Sum of parts for the company is $9-$12. Currently in the mid 3's yielding 6%+ to wait.

  9. A few months ago I spent some time trying to understand the dry bulk shipping industry. I suppose the tanker industry will be similar.

    The first conclusion I've drawn is: all conventional valuation metrics like ROA, P/B, profit margins are not useful. It's because ship prices are directly influenced by charter rates which fluctuates widely by pure supply/demand. The denominator in ROA and P/B are, thus, very sensitive to the timing of the ship purchases. At the same time, since shipowners can decide between locking in the revenue using time chartering or gambling on the spot market, the numerators in the ROA and profit margins are sensitive to the timing of these decisions.

    I've tried to come up with a way to calculate their liquidation value = Ships (including undelivered) valued at GFC prices + NPV of time charter above spot + Net current asset - Debt - Contractual Obligations

    Out of all the bulk shippers, PRGN, NM and DSX had market caps around my calculated liquidation values at the time.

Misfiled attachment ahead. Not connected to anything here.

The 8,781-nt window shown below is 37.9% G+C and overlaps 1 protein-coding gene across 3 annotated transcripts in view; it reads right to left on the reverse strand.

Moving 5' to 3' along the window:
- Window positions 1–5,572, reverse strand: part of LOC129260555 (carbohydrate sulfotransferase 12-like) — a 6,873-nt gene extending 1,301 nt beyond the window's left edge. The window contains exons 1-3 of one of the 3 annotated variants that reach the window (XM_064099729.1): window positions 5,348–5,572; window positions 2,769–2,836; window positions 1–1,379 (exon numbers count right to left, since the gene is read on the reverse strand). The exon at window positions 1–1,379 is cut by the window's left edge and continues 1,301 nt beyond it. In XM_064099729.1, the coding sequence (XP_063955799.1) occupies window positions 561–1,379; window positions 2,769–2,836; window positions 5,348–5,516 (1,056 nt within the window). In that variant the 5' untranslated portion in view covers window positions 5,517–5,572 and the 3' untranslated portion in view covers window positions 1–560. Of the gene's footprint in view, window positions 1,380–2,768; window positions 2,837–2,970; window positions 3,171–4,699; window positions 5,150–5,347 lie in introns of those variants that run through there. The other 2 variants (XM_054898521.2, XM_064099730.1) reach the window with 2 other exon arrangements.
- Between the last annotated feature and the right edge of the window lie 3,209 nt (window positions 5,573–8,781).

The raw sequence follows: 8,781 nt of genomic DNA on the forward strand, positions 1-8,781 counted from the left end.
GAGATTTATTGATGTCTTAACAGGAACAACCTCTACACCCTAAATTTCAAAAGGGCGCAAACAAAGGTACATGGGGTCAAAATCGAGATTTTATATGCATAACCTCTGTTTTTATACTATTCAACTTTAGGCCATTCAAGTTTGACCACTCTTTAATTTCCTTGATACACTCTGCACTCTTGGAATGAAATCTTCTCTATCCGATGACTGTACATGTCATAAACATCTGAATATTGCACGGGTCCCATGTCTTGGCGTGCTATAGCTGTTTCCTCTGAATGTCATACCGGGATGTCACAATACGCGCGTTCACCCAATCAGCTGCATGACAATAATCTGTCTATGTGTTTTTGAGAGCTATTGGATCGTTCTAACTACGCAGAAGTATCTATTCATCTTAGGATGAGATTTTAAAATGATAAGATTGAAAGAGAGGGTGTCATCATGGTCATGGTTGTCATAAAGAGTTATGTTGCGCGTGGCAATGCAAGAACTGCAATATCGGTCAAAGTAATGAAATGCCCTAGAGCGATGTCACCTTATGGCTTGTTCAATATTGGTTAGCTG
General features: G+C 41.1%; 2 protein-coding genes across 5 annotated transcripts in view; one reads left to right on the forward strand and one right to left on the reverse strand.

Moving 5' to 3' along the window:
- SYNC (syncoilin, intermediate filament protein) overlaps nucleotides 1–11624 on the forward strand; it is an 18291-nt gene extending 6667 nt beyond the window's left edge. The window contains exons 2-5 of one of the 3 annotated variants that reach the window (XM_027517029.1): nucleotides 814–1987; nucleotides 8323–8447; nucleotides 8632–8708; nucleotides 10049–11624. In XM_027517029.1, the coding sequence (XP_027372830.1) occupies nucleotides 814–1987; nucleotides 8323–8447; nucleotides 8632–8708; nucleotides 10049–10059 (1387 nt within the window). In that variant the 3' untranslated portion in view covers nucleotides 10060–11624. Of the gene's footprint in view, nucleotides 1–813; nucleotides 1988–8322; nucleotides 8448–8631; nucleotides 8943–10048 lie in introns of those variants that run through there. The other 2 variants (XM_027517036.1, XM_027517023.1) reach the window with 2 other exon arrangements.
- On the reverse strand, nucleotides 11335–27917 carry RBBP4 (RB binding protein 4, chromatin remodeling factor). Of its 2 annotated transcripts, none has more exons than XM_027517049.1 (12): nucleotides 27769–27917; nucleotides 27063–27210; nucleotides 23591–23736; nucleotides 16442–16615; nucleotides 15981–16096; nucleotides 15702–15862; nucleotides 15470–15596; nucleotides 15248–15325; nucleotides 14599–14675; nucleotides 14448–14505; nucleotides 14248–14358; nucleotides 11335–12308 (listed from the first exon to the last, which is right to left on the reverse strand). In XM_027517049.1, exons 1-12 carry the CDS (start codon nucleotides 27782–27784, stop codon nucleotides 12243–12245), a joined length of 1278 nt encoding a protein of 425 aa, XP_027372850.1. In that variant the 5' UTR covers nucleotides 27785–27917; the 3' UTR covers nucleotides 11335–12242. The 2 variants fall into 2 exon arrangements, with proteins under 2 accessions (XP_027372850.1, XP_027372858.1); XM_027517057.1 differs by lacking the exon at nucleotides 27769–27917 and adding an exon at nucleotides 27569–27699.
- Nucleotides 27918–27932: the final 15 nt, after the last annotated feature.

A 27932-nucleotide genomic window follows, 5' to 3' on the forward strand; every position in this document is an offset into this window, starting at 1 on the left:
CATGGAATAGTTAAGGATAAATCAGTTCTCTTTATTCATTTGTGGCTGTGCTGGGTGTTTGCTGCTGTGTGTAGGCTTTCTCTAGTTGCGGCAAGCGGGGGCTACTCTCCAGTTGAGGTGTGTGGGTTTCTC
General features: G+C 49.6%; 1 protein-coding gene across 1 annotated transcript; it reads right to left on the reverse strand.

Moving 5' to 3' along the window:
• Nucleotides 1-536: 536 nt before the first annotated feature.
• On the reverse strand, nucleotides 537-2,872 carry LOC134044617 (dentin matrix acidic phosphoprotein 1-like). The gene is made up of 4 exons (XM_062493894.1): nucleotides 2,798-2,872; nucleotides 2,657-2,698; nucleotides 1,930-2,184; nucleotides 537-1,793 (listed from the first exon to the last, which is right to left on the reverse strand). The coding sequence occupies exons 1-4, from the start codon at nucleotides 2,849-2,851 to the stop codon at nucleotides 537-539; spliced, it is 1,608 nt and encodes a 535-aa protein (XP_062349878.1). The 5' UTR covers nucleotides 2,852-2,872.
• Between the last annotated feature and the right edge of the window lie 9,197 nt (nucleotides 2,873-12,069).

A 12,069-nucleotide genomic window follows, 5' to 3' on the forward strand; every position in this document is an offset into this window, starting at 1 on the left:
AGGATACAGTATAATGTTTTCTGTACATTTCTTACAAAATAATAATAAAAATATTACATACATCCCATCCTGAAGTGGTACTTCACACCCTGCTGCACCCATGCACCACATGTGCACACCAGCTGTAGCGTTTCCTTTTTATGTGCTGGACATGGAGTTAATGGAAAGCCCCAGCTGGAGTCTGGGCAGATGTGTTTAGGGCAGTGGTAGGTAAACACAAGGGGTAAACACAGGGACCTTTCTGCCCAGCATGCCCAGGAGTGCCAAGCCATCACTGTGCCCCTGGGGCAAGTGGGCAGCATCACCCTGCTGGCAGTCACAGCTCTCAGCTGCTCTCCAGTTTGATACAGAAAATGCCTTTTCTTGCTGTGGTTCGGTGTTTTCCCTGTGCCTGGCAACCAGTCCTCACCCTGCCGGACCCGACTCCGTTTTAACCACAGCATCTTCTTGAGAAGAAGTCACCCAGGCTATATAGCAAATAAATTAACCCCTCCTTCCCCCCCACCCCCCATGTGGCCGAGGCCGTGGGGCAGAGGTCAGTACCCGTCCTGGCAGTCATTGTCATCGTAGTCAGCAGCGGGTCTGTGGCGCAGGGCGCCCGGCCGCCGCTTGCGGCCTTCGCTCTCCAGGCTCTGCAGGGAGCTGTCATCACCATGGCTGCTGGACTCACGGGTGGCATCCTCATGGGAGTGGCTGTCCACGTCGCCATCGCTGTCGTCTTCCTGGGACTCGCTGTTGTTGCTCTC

I think the proper investment thesis will be: (1) find a shipper with enough staying power to weather the downturn; (2) the shipper has significant exposure in spot charter so when the industry recovers, it will get multi bagger increase in profit in very short time.

    I have yet to conclude if such opportunity exists... I've already diverted my energy to other areas.

    Btw, I like the way you looked at it from the option perspective.

  10. Anonymous9/16/2011

    "The number could in fact be hire. "

    Did you mean higher?

  11. Might want to consider genco. 1) Very new fleet (low cost shipper). Genco's daily operating cost for a ship is about $5k; with time charter rates for capsize ship at 25k per day and for Panamax and handyman ships at 15k per day it is quite profitable and cash flow positive even if rates drop significantly lower. 2) genco does have many long term fixed rate contracts so it is more exposed to rate risk which has it's pros and cons but with 300m in cash, strong cash flows it can withstand a poor rate environment for a number years.

  12. Well said Mako. The tough part about calculating liquidation or replacement value on the ships is that they are also highly linked to spot rates. You can do a discounted cash flow as most operating cost are easily obtained or you can look at recent ship ans purchases. This is a good site that summarizes recent ship transactions: www.brs-paris.com.